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Besides Ahmed Deedat's Baca is Mecca suggestion detailed on the prior page, some folks quote 18th or 19th century authors misunderstanding of an earlier historian or geographer, as if it could substitute for an otherwise absent 4500 year pre-Mohammed historical and archaeological record of Mecca.

One such claim is made of 19th to early 20th century Islamic author Wensinck - "In the Encyclopedia of Islam, Wensinck identifies Mecca with a place called Macoraba mentioned by Ptolemy. His text is believed to date from the second century AD." However Macoraba was not only an interior settlement of Arabia, but it was a relatively new settlement at the time that Ptolemy wrote about it, so even if it had been Mecca that would only reinforce the fact that Mecca was new to the scene during the Christian era.

This from a Muslim Eastern history teacher: "Upon further study of the facts concerning Macoraba, we can conclude with certainty that Macoraba canít be Mecca, and we can refute the idea that Mecca was built in the 2nd century A.D. All the facts point to the historical argument that Mecca was constructed in the 4th century A.D."

The most commonly cited author, perhaps because Ahmed Deedat advanced the notion, is 18th century Edward Gibbon's misunderstanding of another area of Ptolemys writing. Muslims quote "...a famous temple, whose superior sanctity was revered by all the Arabians..." that Gibbon presumed was the Ka'aba in Mecca. First bear in mind that this Ptolemy reference is still in the 2nd century A.D. Second, English author Gibbon's interest was in the Roman Empire. In fact in the very same passage the quote is lifted from, Gibbon gives his readers ample warning regarding his relative interest in Arabia as "I am ignorant, and I am careless, of the blind mythology of the Barbarians: of the local deities, of the stars, the air, and the earth, of their sex or titles, their attributes or subordination." Thus it should be no surprise that by the 18th century, an Englishman that had expressed less than enthusiastic interest in Arabia, could presume that the "famous temple" written about by Ptolemy was the Ka'aba because by the 18th century it had eclipsed and replaced all of the other pagan Arabian temples/kaabas.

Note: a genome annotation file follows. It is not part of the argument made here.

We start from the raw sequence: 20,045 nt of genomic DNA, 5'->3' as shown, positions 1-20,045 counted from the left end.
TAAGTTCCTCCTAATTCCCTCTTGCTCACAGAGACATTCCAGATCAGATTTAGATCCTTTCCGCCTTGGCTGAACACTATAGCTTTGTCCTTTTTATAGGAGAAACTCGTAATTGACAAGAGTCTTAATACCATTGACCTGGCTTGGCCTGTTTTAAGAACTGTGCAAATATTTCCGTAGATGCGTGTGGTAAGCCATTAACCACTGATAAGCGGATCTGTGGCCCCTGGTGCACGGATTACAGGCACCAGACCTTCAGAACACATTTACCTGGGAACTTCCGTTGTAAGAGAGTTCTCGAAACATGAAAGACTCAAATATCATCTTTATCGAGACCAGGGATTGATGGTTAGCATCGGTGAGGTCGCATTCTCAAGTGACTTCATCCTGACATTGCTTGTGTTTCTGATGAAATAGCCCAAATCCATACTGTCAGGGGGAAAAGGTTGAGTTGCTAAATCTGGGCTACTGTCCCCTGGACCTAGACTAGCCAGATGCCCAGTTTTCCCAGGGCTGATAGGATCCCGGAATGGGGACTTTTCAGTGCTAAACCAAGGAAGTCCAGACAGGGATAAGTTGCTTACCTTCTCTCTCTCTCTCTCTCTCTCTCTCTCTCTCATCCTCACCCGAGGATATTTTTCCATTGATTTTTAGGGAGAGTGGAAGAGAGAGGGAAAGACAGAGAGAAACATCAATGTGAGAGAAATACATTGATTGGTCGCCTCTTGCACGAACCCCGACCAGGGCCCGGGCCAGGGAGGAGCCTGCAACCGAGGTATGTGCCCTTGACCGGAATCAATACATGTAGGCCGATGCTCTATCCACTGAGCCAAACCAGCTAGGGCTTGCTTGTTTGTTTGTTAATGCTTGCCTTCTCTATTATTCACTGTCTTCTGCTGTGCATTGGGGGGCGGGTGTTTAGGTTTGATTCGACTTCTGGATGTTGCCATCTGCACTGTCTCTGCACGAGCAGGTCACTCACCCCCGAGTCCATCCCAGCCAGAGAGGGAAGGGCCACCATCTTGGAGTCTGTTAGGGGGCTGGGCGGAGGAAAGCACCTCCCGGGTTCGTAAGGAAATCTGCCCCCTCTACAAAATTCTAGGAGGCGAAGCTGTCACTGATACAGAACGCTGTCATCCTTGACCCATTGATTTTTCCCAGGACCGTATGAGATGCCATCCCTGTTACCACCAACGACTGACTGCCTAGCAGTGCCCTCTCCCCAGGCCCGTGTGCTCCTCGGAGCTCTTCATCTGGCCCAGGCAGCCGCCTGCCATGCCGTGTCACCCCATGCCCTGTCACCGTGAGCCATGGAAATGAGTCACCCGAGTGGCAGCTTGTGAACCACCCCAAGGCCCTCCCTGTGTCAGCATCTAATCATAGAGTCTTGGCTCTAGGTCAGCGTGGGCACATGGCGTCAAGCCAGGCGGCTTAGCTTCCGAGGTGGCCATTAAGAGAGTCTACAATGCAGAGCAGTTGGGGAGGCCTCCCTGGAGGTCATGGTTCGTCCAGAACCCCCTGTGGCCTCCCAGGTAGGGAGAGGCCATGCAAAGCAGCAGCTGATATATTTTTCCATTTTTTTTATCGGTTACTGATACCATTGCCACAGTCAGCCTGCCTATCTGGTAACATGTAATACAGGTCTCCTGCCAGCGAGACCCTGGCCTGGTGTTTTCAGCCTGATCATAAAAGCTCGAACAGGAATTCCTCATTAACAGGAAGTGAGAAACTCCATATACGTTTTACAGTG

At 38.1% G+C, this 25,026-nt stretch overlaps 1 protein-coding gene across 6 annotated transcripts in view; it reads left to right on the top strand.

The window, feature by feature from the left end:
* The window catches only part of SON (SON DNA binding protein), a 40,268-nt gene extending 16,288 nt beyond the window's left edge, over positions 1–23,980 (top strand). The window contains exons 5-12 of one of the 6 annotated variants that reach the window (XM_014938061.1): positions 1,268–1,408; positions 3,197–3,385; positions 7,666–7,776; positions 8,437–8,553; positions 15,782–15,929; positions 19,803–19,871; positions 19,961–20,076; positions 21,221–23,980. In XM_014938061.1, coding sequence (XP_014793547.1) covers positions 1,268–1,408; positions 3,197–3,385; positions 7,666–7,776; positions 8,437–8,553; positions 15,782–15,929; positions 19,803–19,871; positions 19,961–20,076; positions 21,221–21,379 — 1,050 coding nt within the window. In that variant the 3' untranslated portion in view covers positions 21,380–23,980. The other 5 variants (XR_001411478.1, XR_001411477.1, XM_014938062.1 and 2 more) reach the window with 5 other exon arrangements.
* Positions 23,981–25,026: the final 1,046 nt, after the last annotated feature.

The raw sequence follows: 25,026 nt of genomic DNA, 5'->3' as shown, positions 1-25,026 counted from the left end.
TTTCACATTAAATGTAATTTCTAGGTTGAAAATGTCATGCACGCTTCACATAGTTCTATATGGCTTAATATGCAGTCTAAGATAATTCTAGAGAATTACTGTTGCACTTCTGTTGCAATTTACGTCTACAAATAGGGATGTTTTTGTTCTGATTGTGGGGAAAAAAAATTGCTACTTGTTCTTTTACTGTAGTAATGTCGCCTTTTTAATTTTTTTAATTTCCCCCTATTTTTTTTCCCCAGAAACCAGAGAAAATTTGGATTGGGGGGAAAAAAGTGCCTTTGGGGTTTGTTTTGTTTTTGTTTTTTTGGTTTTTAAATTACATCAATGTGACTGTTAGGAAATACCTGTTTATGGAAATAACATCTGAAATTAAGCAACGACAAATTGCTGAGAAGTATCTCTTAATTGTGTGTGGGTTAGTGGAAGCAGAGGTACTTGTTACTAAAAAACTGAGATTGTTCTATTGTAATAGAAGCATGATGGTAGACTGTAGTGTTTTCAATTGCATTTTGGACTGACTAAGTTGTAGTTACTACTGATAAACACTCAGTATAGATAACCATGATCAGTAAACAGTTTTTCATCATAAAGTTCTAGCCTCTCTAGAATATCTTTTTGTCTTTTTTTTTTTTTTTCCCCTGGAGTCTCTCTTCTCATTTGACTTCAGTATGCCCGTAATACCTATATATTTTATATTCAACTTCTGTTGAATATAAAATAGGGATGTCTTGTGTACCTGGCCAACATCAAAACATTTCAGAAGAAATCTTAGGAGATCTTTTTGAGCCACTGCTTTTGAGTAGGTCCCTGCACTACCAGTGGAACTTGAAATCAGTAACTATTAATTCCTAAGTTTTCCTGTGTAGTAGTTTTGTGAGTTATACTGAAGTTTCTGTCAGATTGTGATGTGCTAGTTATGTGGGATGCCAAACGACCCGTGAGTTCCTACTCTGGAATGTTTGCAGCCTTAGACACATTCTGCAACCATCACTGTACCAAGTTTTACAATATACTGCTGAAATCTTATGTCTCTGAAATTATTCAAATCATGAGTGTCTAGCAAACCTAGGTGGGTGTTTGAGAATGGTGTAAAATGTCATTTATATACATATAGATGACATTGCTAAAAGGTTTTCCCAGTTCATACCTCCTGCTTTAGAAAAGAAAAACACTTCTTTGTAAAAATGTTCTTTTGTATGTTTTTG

However Mohammed's own tribe the Quraish continued to go on pilgrimage twice a year, long after the Ka'aba in Mecca was built in the early 5th century, indicating that the Ka'aba in Mecca was a less important temple than others. That is until Mohammed had a "revelation" that brought an end to the other pilgrimages.

Quran 106:1 For the covenants by the Quraish, 2 Their covenants journeys by winter and summer,- 3 Let them adore the Lord of this House,

One of the Quraish pilgrimages was to a Ka'aba in Taif where the sun was the main object of worship. Another pilgrimage was to the north. Quoting Dr. Amari "Agatharchides told about another temple close to Ilat in the Aqaba gulf area. It is in a land belonging to a tribe called "Batmizomaneis." Agatharchides emphasizes that the temple, in his own words, "is highly revered by all the Arabs." (1)

Qibla (Qiblah) of the Oldest Mosques

It is interesting to note where the Qibla of three of the oldest mosques triangulate to, when compass roses provided by the Islamic site, "Islamic Awareness" are plotted on a map. The direction of the Qibla of the mosques in Wasit, Baghdad and Cairo actually triangulate to a location near  Al-`Ula. This was Dedan, and was inhabited perhaps as early as the 8th century BC, which is still almost a thousand years after Abraham walked the earth.